All Sections
Welcome guest, you have 3 views left.  Register| Sign In

Home | State Government

Toll hike opponents bracing for battle

By DAVE SOLOMON
State House Bureau

November 29. 2017 11:27PM
Under the proposal being considered in Concord, tolls at the Bedford (above) and Hooksett plazas would be $1.50 for 2-axle vehicles. (Allegra Boverman/Union Leader)



CONCORD — Just days before it may go before the Executive Council, a proposed increase in highway tolls will have a public hearing in Portsmouth next Monday night. Opponents are getting ready.

Gov. Chris Sununu, who won’t say if he will allow a council vote, requested the hearing after the 50 percent toll hike was proposed the day before Thanksgiving.

The decision rests with the five-member Executive Council, but the governor controls the council agenda, chairs the meetings, and can determine if the matter comes up for a vote. He also has the rarely used power to negate a council vote.

Robert J. Sculley, president of the N.H. Motor Transport group says he hopes “Gov. Sununu gets engaged, listens to the people of New Hampshire and stops this.”

Three of the five councilors have said they support the hikes — Democrats Chris Pappas of Manchester, Andru Volinsky of Concord, and Republican Russell Prescott of Kingston, who initiated the proposal.

Republican David Wheeler of Milford is opposed, while Republican Joe Kenney said he voted to recommend that the proposal be brought to the council for discussion, “but I have no intention of voting for it.”

The Dec. 6 council agenda is to be finalized on Friday. As of Wednesday, Sununu would not say whether he plans to include the toll hike proposal.

The proposal can be viewed below:



“It is important to recognize that the 10-year highway plan as well as consideration of any toll increases has been legislatively tasked to the Executive Council,” Sununu said in a statement. “While I oppose toll increases, I respect the council’s chartered responsibilities and have asked the councilors to consider holding an additional public hearing focused on allowing citizens to weigh in on this specific proposal.”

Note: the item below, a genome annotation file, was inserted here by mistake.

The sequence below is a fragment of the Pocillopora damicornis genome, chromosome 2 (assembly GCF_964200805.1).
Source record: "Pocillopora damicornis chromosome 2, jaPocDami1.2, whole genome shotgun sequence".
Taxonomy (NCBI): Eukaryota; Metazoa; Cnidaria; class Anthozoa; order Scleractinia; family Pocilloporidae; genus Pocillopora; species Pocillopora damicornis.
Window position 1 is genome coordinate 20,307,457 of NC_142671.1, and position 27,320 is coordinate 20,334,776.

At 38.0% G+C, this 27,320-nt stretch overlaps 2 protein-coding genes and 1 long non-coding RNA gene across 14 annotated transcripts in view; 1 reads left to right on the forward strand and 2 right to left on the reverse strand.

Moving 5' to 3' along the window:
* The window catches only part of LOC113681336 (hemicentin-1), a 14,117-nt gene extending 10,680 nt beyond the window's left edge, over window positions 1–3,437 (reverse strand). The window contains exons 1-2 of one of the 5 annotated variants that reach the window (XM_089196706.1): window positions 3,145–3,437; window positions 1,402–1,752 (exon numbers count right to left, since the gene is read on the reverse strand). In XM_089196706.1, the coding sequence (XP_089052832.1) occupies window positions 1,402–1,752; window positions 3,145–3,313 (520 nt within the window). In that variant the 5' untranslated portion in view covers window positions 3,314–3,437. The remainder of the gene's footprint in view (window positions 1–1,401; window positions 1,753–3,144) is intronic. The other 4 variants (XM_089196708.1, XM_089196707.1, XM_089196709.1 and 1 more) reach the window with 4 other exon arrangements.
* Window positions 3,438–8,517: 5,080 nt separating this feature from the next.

If implemented, the toll changes would be the first in a decade, and would accelerate the timetable for completing existing projects in the state’s 10-year highway plan, while adding some new ones.

The proposal would raise rates to $1.50 from $1 at the mainline tolls at Hooksett and Bedford. The Hampton toll would go to $2.50, and the toll plazas on the Spaulding Turnpike in Dover and Rochester would go up to $1 apiece from the current 75 cents.

All this would raise $36 million more a year and would pay for $750 million in upgrades over the next decade as long as the state issued a new, $50 million bond in 2022, according to the proposal created by the Department of Transportation at Prescott’s request.

Discounts are proposed for commuters who travel through multiple plazas and pay relatively high monthly tolls. With discounts accounted for, the DOT estimates the increases would raise annual toll revenue by 27 percent.

Sculley says the state 10-year highway plan is already fully funded as currently drafted. He says advancing completion dates and adding projects will be costly to his members like Ross Express, which currently pays $13,000 a month in tolls.

“His bill would go up more than $20,000 a year,” said Sculley. “This is the direct impact that the councilors who are voting for this aren’t considering.”

New Hampshire’s toll rate — averaging 6.2 cents per turnpike mile — is the sixth lowest in the country and well below the national average of 20.7 cents.

“I don’t know why we have to constantly apologize for being prudent and frugal and doing things that make a lot of sense,” said Sculley. “The same argument was used to raise the gas tax. We’re on the low end, so it’s OK to raise it.”

Coordinating opposition

Greg Moore, state director of Americans for Prosperity, said his conservative advocacy group is coordinating opposition with the motor transport people.

He said much of the pressure for the additional funding is coming from the road building and construction industry in the state, which is already benefitting from a 2014 increase in the gas tax and off-budget appropriations from the state surplus from fiscal year 2017.

“This is an obvious cash grab,” he said. “Even though they got a 23-percent increase in the gas tax and another $37 million in funding given out by the governor this year from surplus for infrastructure.”

The public hearing has been scheduled for 6 p.m. Monday, Dec. 4, at the Portsmouth Public Library.

dsolomon@unionleader.com


Public Safety Tourism Travel and commuting Politics General News Transportation State Government


More Headlines

Senate GOP unveils Medicaid expansion plan

The VW settlement

Aggregation